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Closing or Reproducing the Gender Gap? Parental Transmission, Social Norms and Education Choice

Author

Listed:
  • Humlum, Maria Knoth

    () (Aarhus University)

  • Nandrup, Anne Brink

    () (Aarhus University)

  • Smith, Nina

    () (Aarhus University)

Abstract

Over the last decade, the economic literature has increasingly focused on the importance of gender identity and sticky gender norms in an attempt to explain the persistence of the gender gaps. Using detailed register data on the latest cohorts of Danish labour market entrants, this paper examines the intergenerational correlation in gender-stereotypical choice of education. Although to some extent picking up inherited and acquired skills, our results suggest that if parents exhibit gender stereotypical labour market behaviour, children of the same sex are more likely to choose a gender stereotypical education. The associations are strongest for sons. Exploiting the detailed nature of our data, we use birth order and sibling sex composition to shed light on the potential channels through which gender differences in educational preferences are transmitted across generations. We propose that such transmissions may attenuate the final closing of the gender gap.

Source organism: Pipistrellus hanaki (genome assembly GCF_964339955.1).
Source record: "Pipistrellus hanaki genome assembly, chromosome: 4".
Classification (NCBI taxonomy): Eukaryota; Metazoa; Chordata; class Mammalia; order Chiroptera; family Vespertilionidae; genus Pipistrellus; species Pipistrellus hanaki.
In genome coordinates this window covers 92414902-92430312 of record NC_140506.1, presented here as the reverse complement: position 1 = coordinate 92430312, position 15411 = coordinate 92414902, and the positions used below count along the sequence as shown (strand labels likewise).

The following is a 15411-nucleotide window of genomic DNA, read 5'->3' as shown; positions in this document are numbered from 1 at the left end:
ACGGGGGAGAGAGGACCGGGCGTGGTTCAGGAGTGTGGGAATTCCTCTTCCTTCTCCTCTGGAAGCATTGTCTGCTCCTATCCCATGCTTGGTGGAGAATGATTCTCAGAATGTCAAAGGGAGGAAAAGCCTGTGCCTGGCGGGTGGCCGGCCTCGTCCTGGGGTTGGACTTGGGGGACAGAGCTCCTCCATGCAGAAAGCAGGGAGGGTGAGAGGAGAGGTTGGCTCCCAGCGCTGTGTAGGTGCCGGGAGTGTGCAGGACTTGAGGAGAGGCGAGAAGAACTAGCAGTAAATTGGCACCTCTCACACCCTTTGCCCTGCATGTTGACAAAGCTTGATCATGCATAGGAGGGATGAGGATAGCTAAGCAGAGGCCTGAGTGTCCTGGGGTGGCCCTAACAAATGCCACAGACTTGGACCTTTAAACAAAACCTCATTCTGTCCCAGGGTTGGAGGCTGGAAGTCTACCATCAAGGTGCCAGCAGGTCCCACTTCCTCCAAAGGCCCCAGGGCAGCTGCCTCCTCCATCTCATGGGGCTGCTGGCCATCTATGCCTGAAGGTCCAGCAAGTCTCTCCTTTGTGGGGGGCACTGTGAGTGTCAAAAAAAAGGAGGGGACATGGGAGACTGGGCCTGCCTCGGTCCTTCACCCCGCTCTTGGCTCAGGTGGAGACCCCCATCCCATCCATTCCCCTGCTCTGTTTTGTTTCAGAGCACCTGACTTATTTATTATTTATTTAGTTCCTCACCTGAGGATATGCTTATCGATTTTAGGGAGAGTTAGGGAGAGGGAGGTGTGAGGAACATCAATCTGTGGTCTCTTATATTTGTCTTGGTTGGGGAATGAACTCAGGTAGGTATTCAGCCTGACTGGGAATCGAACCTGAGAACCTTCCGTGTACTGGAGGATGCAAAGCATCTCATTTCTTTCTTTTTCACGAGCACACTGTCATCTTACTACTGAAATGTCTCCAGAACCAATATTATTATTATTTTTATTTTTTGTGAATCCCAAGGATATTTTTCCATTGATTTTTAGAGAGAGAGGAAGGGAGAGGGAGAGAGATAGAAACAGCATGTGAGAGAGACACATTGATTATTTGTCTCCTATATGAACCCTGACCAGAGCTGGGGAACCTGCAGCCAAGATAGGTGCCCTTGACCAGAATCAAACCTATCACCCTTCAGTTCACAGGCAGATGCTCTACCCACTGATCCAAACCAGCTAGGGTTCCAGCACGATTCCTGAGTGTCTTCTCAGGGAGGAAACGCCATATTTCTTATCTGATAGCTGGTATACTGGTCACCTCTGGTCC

Suggested Citation

  • Humlum, Maria Knoth & Nandrup, Anne Brink & Smith, Nina, 2017. "Closing or Reproducing the Gender Gap? Parental Transmission, Social Norms and Education Choice," IZA Discussion Papers 10790, Institute for the Study of Labor (IZA).
  • Handle: RePEc:iza:izadps:dp10790
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    References listed on IDEAS

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    More about this item

    Keywords

    intergenerational transmission; gender differences; gender identity; social norms;

    JEL classification:

    • I23 - Health, Education, and Welfare - - Education - - - Higher Education; Research Institutions
    • J16 - Labor and Demographic Economics - - Demographic Economics - - - Economics of Gender; Non-labor Discrimination
    • J24 - Labor and Demographic Economics - - Demand and Supply of Labor - - - Human Capital; Skills; Occupational Choice; Labor Productivity

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